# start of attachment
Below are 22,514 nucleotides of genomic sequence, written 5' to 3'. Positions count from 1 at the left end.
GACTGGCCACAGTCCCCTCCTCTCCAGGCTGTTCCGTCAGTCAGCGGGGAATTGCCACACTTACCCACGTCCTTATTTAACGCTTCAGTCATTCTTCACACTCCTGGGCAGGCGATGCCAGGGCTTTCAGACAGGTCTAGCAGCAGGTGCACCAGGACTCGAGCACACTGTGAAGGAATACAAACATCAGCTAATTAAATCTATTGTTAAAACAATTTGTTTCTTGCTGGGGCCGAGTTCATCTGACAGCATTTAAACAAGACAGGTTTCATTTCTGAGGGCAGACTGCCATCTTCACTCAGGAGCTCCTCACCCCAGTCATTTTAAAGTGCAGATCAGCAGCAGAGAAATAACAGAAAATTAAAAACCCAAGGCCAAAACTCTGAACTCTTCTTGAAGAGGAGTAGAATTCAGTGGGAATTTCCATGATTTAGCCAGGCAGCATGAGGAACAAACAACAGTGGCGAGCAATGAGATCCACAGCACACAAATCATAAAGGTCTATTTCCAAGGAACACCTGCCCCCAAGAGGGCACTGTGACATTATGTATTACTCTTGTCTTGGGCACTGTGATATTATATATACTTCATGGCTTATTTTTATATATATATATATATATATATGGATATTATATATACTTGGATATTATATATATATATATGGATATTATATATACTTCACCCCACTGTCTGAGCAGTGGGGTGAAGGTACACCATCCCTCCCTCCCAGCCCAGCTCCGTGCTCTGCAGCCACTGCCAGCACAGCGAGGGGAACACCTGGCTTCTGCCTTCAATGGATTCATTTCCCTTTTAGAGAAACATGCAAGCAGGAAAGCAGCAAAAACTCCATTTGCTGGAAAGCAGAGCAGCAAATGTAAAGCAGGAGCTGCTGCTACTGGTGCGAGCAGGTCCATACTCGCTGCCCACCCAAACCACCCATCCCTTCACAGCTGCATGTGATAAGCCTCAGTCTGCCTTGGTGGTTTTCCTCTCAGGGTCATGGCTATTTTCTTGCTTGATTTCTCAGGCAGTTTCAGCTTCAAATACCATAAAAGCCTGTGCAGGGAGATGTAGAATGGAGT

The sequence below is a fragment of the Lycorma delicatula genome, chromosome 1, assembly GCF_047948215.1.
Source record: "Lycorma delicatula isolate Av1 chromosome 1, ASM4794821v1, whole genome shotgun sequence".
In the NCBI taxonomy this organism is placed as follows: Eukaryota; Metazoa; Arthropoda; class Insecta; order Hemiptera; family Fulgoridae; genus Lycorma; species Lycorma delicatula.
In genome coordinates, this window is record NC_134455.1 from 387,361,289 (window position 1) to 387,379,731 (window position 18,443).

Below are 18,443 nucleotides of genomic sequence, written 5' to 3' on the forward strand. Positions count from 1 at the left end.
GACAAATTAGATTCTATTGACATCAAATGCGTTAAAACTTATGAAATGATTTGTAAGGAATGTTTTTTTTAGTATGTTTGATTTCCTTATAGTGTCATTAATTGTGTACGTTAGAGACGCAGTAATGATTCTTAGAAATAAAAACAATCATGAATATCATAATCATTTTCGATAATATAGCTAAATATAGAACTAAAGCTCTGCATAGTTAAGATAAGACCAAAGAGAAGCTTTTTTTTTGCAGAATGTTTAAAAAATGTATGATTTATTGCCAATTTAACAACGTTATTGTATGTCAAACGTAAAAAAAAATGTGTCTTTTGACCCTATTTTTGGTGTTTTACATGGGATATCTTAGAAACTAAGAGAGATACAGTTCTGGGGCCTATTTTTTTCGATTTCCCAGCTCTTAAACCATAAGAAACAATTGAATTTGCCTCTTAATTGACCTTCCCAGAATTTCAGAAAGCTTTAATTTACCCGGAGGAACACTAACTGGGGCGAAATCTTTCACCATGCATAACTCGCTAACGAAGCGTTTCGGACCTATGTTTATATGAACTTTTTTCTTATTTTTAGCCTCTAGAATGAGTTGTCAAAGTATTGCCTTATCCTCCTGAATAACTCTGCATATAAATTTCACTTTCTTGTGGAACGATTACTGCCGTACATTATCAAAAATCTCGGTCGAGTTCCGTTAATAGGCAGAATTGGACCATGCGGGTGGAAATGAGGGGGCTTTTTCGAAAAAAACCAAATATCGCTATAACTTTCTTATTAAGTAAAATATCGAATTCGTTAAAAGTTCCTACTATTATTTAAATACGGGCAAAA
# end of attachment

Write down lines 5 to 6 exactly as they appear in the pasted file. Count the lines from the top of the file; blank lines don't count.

In the NCBI taxonomy this organism is placed as follows: Eukaryota; Metazoa; Arthropoda; class Insecta; order Hemiptera; family Fulgoridae; genus Lycorma; species Lycorma delicatula.
In genome coordinates, this window is record NC_134455.1 from 387,361,289 (window position 1) to 387,379,731 (window position 18,443).